Monthly Archives: February, 2018

“Iron Age Temple in Syria Devastated by Turkish Air Raids,” By Claire Voon

“Iron Age Temple in Syria Devastated by Turkish Air Raids”

‘The ancient temple complex of Ain Dara was partially destroyed by the Turkish military as they continue to attack Kurdish forces in the Afrin region of Syria’

By Claire Voon


Air raids by Turkish warplanes on the Kurdish-held enclave of Afrin in northern Syria have partially destroyed the ancient temple complex of Ain Dara, renowned for its finely carved reliefs. Built in the iron age by the Arameans, sometime between the 10th and 8th centuries BCE, the site is also notable for its structural similarities to King Solomon’s Temple — the first temple in ancient Jerusalem — as described in the Bible. News of the air strikes, which occurred on Friday, were confirmed by the Britain-based war monitor, Syrian Observatory for Human Rights, and Syria’s antiquities department.

Lion at Ain Dara, photographed in 2009 (photo by Verity Cridland via Wikipedia)

According to the BBC, the Observatory estimates that about 60% of the temple was destroyed. Photographs of the site taken after the air strikes show its courtyard, originally paved with flagstones, covered with rubble. The temple itself stood on a limestone platform and was lined with basalt blocks sculpted to resemble lions and sphinxes; near its entrance, carved into the stone floor, was also a series of giant footprints, which some scholars believe were intended to represent traces of deities who resided in the sanctuary. The temple complex was first excavated by archaeologists in 1955, after they found a massive basalt lion on the site.

Syria’s Directorate-General of Antiquities and Museums condemned the attack in a statement, saying that it “reflects the hatred and barbarism of the Turkish regime against the Syrian identity and against the past, present and future of the Syrian people.

“DGAM appeals to all concerned international organizations and all those interested in world heritage to condemn this aggression and to pressure the Turkish regime to prevent the targeting of archeological and cultural sites in Efrin, one of the richest areas in Syria.”

The air strikes were part of a military offensive the Turkish government launched on January 20 against the People’s Protection Units — or the mainly Kurdish militia known as the YPG — to secure Afrin from what it considers a terrorist organization. Beyond the damage to historical remains, the human cost since the operation began is alarming: the United Nation estimates that 5,000 civilians have been displaced and dozens have been killed, according to Reuters.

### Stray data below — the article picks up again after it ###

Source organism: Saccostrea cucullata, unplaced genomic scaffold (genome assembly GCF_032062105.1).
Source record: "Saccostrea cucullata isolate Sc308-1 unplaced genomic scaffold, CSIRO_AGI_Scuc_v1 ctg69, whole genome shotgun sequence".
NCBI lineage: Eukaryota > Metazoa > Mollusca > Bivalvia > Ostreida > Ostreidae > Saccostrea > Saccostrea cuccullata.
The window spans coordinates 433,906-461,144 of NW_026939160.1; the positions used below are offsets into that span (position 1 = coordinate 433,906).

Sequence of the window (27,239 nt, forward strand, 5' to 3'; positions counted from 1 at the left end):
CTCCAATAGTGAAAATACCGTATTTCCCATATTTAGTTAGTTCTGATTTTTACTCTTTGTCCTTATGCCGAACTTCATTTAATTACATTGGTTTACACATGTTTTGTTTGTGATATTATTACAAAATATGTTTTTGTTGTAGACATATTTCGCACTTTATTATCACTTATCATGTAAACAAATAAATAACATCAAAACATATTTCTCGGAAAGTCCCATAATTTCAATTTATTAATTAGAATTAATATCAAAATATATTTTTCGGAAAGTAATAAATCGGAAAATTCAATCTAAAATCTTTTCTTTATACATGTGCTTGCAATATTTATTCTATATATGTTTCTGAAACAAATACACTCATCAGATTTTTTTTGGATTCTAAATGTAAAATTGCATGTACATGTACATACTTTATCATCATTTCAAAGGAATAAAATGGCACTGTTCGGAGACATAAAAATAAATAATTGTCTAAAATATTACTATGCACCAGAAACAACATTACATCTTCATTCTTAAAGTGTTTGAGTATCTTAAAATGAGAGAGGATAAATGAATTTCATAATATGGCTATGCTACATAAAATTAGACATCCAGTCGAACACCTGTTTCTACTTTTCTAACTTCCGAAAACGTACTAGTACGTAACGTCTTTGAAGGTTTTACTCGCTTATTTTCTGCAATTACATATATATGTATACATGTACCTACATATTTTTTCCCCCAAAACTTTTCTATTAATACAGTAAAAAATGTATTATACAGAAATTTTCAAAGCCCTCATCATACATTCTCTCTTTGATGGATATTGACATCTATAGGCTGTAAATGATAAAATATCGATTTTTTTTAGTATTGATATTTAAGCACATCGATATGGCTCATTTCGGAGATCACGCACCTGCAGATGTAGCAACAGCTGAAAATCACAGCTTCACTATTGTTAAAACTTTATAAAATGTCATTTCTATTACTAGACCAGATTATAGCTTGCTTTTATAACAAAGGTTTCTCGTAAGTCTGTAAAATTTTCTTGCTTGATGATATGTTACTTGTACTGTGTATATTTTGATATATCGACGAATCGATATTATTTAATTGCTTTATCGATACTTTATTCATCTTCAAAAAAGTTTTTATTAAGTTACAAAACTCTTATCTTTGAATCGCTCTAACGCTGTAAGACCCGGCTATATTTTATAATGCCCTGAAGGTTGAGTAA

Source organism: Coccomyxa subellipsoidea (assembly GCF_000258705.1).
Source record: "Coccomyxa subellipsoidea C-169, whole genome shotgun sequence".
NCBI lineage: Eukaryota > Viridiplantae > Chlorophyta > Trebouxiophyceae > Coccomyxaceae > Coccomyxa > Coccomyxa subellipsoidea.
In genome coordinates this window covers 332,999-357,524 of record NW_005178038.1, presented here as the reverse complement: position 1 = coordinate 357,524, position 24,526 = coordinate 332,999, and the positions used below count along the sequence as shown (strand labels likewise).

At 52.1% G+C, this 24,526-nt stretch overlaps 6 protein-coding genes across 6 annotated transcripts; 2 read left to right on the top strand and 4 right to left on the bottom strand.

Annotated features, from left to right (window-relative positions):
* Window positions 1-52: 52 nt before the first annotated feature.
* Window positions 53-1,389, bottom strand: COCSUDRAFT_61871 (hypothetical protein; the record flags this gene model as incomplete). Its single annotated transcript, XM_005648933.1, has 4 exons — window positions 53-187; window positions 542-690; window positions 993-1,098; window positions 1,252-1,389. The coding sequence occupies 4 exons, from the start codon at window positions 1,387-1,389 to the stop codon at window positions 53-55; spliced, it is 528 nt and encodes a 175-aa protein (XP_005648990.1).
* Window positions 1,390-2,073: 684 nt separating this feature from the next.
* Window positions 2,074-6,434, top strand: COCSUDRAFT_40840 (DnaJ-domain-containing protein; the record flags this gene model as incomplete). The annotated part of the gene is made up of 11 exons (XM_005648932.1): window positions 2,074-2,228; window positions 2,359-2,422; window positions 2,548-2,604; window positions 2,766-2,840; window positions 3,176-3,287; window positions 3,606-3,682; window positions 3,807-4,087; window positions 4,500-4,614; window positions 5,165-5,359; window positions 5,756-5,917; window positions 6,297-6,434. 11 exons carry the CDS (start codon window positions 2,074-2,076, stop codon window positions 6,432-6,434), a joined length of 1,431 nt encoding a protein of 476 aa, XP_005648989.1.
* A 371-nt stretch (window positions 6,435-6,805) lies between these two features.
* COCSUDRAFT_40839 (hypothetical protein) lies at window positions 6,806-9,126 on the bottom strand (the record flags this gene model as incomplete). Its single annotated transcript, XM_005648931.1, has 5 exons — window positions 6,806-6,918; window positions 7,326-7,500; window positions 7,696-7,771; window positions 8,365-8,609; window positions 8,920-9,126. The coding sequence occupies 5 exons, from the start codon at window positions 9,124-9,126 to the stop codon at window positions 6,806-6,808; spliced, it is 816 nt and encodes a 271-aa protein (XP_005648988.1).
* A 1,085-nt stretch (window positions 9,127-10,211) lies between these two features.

Rebuilt sculpted wall of the Ain Dara temple, photographed in 2005 (photo via Wikipedia)

A sphinx at Ain Dara, photographed in 2009 (photo by Verity Cridland via Wikipedia)

Featured image, top: Temple complex of Ain Dara, photographed after being hit by Turkish air strikes (image courtesy the Syrian Directorate-General of Antiquities and Museums)


By Claire Voon, Reprint from Hyperallergic, 30 January 2018, © 2018 Hyperallergic Media Inc.

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“Dalí’s Melting Clock Will Head Down Under as MoMA Sends 200 Masterpieces to Melbourne,” By Julia Halperin

“Dalí’s Melting Clock Will Head Down Under as MoMA Sends 200 Masterpieces to Melbourne”

‘See the lineup of works headed to Australia for a sprawling loan show’

By Julia Halperin


The Museum of Modern Art’s collection is hitting the road—again. In June, around 200 works, including many of the museum’s best-known objects, will travel to the National Gallery of Victoria in Melbourne.

The show is a wide-ranging display of the museum’s greatest hits, from a 1957 Fender electric guitar to a series of portraits of Marilyn Monroe by Andy Warhol. Works that rarely venture outside MoMA’s galleries will be shown in Australia for the first time, including Paul Cézanne’s Still Life with Apples (1895–98), Vincent van Gogh’s Portrait of Joseph Roulin (1889), Umberto Boccioni’s Unique Forms of Continuity in Space (1913), and Salvador Dalí’s The Persistence of Memory (1931). (Although the show was announced in 2016, the lineup has not been made public until now.)

“They were interested in the masterworks of the institution,” MoMA’s director Glenn Lowry told the press at an event earlier this month. But curators have also included works by artists who will be less familiar to Australian audiences, such as Wifredo Lam, Lygia Clark, and Theo van Doesburg.

Pablo Picasso’s The Architect’s Table (early 1912). © 2019 Estate of Pablo Picasso/Artists Rights Society (ARS), New York. Image courtesy of the Museum of Modern Art, NY.

MoMA’s masterworks have been racking up frequent flyer miles this year. While the museum is undergoing a major renovation, it has taken the opportunity to partner with institutions abroad to present highlights from its holdings. The entire collection will reconvene at the museum in 2019, when MoMA opens its expansion with a comprehensive reinstallation of the collection.

Last fall, the Louis Vuitton Foundation in Paris presented a similarly ambitious exhibition drawn from MoMA’s star-studded holdings. The show—which examined what it means to be modern and how MoMA managed to assemble a cutting-edge collection in real time—was considered a coup for the deep-pocketed institution.

Not to be outdone, Melbourne’s NGV has taken a more mass-appeal approach, surveying 130 years of art history through the lens of MoMA’s collection. (The show is the largest installment to date of the museum’s “Winter Masterpieces” series, which brings works from major museums around the world to Melbourne.)

Roy Lichtenstein’s Drowning Girl (1963). © Estate of Roy Lichtenstein. Image courtesy of the Museum of Modern Art, NY.

Though there is some overlap—postcard-worthy works by Duchamp, Picasso, and Kahlo are included in both shows—the many differences between the two point to audiences’ distinct inclinations and the staggering depth of MoMA’s holdings. (Few other museums could do two best-of exhibitions and duplicate fewer than half the works.) The Paris show skewed more heavily toward photography and archival material, while the Australian exhibition has more furniture design and a larger presence by American heavyweights like Robert Rauschenberg.